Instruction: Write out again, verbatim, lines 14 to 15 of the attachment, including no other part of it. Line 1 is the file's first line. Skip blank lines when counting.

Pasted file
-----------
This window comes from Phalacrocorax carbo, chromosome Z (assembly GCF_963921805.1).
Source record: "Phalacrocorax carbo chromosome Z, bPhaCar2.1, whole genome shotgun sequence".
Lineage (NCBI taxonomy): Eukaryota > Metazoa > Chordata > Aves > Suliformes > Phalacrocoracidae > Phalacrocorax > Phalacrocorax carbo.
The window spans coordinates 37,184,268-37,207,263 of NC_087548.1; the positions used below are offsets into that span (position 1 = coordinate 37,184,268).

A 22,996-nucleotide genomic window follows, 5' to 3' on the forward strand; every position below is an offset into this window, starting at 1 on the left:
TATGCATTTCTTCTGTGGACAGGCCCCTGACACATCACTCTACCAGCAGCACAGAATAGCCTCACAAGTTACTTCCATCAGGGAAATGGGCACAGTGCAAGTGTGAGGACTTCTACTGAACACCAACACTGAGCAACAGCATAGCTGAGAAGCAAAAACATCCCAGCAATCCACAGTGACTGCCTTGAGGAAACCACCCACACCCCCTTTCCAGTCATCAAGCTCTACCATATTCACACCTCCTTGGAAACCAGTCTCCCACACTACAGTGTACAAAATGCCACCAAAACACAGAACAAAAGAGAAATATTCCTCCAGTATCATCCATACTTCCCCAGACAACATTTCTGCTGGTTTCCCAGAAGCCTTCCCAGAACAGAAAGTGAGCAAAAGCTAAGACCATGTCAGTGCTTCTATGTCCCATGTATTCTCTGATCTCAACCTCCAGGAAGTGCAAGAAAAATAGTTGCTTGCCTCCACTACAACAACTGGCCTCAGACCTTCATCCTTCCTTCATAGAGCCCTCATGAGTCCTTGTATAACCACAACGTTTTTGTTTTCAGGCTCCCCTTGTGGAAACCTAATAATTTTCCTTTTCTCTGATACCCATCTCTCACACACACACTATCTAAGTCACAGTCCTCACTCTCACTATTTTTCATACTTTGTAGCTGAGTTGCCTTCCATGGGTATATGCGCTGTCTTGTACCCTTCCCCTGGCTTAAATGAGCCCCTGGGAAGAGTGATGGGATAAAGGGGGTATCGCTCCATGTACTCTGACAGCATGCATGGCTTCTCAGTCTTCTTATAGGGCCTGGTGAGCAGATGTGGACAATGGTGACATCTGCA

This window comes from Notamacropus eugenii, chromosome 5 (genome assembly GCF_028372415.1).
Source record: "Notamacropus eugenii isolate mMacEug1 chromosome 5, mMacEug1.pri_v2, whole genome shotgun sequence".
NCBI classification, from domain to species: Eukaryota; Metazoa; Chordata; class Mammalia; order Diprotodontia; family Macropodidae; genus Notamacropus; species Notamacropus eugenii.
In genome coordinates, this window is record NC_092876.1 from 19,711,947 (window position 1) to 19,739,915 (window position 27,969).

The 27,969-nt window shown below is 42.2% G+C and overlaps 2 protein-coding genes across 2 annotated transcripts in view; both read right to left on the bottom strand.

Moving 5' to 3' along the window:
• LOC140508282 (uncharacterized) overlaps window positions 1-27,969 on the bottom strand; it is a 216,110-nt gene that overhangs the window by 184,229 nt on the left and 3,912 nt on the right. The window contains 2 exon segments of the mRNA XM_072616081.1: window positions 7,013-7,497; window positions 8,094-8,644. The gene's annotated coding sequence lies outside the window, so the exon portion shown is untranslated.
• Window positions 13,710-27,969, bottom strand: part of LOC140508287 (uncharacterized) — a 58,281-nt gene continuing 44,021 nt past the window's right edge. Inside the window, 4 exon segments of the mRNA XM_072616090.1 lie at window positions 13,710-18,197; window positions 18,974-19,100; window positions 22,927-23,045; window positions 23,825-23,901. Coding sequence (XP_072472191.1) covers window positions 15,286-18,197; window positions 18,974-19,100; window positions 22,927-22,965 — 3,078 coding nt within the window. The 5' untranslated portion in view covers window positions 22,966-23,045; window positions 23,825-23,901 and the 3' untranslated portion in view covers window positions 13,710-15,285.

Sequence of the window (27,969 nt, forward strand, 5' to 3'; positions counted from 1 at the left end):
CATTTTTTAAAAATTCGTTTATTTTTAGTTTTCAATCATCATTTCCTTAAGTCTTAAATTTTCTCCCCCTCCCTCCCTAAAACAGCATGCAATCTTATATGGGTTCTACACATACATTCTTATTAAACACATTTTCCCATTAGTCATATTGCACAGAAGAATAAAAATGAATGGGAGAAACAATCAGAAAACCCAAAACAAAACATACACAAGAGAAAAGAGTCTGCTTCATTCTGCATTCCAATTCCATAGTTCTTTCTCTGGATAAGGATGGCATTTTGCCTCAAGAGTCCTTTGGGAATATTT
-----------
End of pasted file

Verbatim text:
• Window positions 13,710-27,969, bottom strand: part of LOC140508287 (uncharacterized) — a 58,281-nt gene continuing 44,021 nt past the window's right edge. Inside the window, 4 exon segments of the mRNA XM_072616090.1 lie at window positions 13,710-18,197; window positions 18,974-19,100; window positions 22,927-23,045; window positions 23,825-23,901. Coding sequence (XP_072472191.1) covers window positions 15,286-18,197; window positions 18,974-19,100; window positions 22,927-22,965 — 3,078 coding nt within the window. The 5' untranslated portion in view covers window positions 22,966-23,045; window positions 23,825-23,901 and the 3' untranslated portion in view covers window positions 13,710-15,285.

Sequence of the window (27,969 nt, forward strand, 5' to 3'; positions counted from 1 at the left end):